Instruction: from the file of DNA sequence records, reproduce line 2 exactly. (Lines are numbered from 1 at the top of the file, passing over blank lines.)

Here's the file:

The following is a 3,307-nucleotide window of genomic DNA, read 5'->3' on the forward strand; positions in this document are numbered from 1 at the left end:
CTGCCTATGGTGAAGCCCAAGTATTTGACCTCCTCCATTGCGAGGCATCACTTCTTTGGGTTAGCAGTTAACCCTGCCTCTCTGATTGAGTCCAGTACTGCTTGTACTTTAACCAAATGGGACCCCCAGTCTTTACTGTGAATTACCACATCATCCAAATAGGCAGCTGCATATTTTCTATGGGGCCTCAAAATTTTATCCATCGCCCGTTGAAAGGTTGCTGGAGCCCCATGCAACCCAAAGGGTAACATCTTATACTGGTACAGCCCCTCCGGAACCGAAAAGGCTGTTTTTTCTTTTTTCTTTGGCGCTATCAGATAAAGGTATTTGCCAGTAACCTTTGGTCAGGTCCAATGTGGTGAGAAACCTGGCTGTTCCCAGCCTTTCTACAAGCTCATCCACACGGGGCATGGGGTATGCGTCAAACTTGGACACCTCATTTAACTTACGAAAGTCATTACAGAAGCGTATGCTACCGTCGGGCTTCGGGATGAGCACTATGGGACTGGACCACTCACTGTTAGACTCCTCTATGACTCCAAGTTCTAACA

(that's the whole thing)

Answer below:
CTGCCTATGGTGAAGCCCAAGTATTTGACCTCCTCCATTGCGAGGCATCACTTCTTTGGGTTAGCAGTTAACCCTGCCTCTCTGATTGAGTCCAGTACTGCTTGTACTTTAACCAAATGGGACCCCCAGTCTTTACTGTGAATTACCACATCATCCAAATAGGCAGCTGCATATTTTCTATGGGGCCTCAAAATTTTATCCATCGCCCGTTGAAAGGTTGCTGGAGCCCCATGCAACCCAAAGGGTAACATCTTATACTGGTACAGCCCCTCCGGAACCGAAAAGGCTGTTTTTTCTTTTTTCTTTGGCGCTATCAGATAAAGGTATTTGCCAGTAACCTTTGGTCAGGTCCAATGTGGTGAGAAACCTGGCTGTTCCCAGCCTTTCTACAAGCTCATCCACACGGGGCATGGGGTATGCGTCAAACTTGGACACCTCATTTAACTTACGAAAGTCATTACAGAAGCGTATGCTACCGTCGGGCTTCGGGATGAGCACTATGGGACTGGACCACTCACTGTTAGACTCCTCTATGACTCCAAGTTCTAACA